(Natural News) When choosing a list of plants to cultivate on your homestead, don’t forget about trees that can also function as a steady source of food or firewood. Consider oak trees, which provide acorns and bark that have many benefits. (h/t to UrbanSurvivalSite.com)
The survival uses of oak trees
Oak is a hardwood that burns long and hot. As a resilient species, oak trees are naturally resistant to various diseases.
Oak trees produce acorns that can be used to make food and ingredients like acorn butter and flour. Acorns are high in calories and they’re also a great source of protein. (Related: Start today: Plant these food-producing trees on your property now.)
Oak logs are often used as a construction material for cabinets, flooring, trim, and furniture.
There are various varieties of oak that offer different benefits. For example, red oak is one of the best sources of wood for furniture and flooring. Meanwhile, white oak is a great choice for firewood.
Acorns as a survival food
Some people avoid using acorns as an ingredient because the nuts have tannins. This group of bitter plant compounds can be harmful when consumed in high amounts.
Additionally, tannins are considered an antinutrient, which means they can reduce the body’s ability to absorb essential nutrients from food.
Fortunately, you can leach most of the tannins out of acorns when you prepare them for consumption via boiling or soaking. Once they’re properly leached, acorns can be roasted, salted, or sugared and consumed as a snack.
With a food processor, you can turn roasted acorns into a nut butter. Acorn butter has a texture and taste similar to peanut butter, but the latter has a more pronounced, nut-like taste.
Acorns can also be ground into flour. Like regular flour, acorn flour can be used to make breads, biscuits, muffins, and pancakes. Acorn flour is gluten-free.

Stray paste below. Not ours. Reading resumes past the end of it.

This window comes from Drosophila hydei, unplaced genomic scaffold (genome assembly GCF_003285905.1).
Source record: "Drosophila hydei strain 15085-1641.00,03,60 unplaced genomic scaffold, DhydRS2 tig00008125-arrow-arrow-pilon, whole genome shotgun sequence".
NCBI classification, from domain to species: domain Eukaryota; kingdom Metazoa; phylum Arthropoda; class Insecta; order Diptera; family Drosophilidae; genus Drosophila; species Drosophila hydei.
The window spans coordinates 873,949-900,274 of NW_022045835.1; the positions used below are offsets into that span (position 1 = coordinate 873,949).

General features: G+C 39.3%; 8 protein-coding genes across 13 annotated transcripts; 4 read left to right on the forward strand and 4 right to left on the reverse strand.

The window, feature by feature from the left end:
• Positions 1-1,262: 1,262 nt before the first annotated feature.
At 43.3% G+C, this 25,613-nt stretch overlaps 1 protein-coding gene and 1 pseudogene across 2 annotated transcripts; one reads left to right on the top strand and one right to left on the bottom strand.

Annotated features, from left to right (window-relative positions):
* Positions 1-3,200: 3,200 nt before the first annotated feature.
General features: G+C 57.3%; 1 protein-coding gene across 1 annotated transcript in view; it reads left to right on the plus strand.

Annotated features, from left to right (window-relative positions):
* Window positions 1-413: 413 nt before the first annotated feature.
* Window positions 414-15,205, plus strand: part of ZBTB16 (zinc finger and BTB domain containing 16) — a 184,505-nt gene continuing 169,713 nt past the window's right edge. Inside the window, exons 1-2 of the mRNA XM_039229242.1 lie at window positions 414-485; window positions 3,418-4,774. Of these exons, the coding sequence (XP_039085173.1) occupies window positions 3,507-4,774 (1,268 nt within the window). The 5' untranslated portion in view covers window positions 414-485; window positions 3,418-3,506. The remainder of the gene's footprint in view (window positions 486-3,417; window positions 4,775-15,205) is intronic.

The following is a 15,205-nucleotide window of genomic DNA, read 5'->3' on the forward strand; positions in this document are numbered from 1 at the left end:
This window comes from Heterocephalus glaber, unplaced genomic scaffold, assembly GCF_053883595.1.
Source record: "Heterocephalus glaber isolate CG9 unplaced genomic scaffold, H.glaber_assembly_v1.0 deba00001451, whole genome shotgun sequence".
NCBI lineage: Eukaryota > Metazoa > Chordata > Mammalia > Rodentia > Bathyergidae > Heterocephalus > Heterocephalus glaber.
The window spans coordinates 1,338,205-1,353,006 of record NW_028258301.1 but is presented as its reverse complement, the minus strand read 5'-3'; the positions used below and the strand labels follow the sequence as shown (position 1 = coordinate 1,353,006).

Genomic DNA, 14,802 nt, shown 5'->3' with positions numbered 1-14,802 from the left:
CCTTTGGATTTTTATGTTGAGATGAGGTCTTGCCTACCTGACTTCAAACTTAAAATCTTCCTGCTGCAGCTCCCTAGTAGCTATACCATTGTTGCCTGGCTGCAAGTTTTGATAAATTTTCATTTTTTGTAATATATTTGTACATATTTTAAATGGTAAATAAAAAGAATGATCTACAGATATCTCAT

If you keep livestock such as pigs on your homestead, you can feed them acorns. The nuts don’t need to be roasted if they’re going to be used as livestock feed. However, before you feed acorns to your animals, leach the tannins first by repeatedly soaking the acorns in water.
Here are some of the many health benefits of acorns:
- Acorns are rich in vitamins A, B6, and E.
- They also contain folate, iron, manganese, and potassium.
- Acorns are fiber-rich and they can improve your digestive health.
- They are low in cholesterol.
- They promote weight loss.
- They can relieve skin rashes and heal small cuts.
- They help lower blood sugar levels.
- Acorns reduce swollen veins.
- They can ease itchiness.
- Acorns can reduce oxidative stress.
- They help boost brain health.
Using oak for firewood and furniture
Oaks grow large and you can periodically trim their branches for firewood. When a mature oak dies, the tree can provide enough firewood for an entire winter. Do take note that oak trees can take at least a hundred years or more to fully mature.
Alternatively, oak can be used to build beautiful pieces of furniture for your homestead or cabin. The hardwood is also suitable for floors and shelves.
If you’re going to use oak for firewood, plant trees on your property as soon as possible. Oaks don’t grow fast and most trees that live to 100 years grow very slowly.
The same holds true if you want to use acorns to make butter or flour since most species of oaks only start producing acorns after at least 20 years. The peak production of oak trees occurs from 50 to 80 years. Acorn production slows down after 80 years.
Plan your homestead carefully and consider the growth time-frame of trees or crops that you wish to plant on your property. If you are planting a garden that you want your children’s children and grandchildren to benefit from, oaks are the best choice as a source of survival food.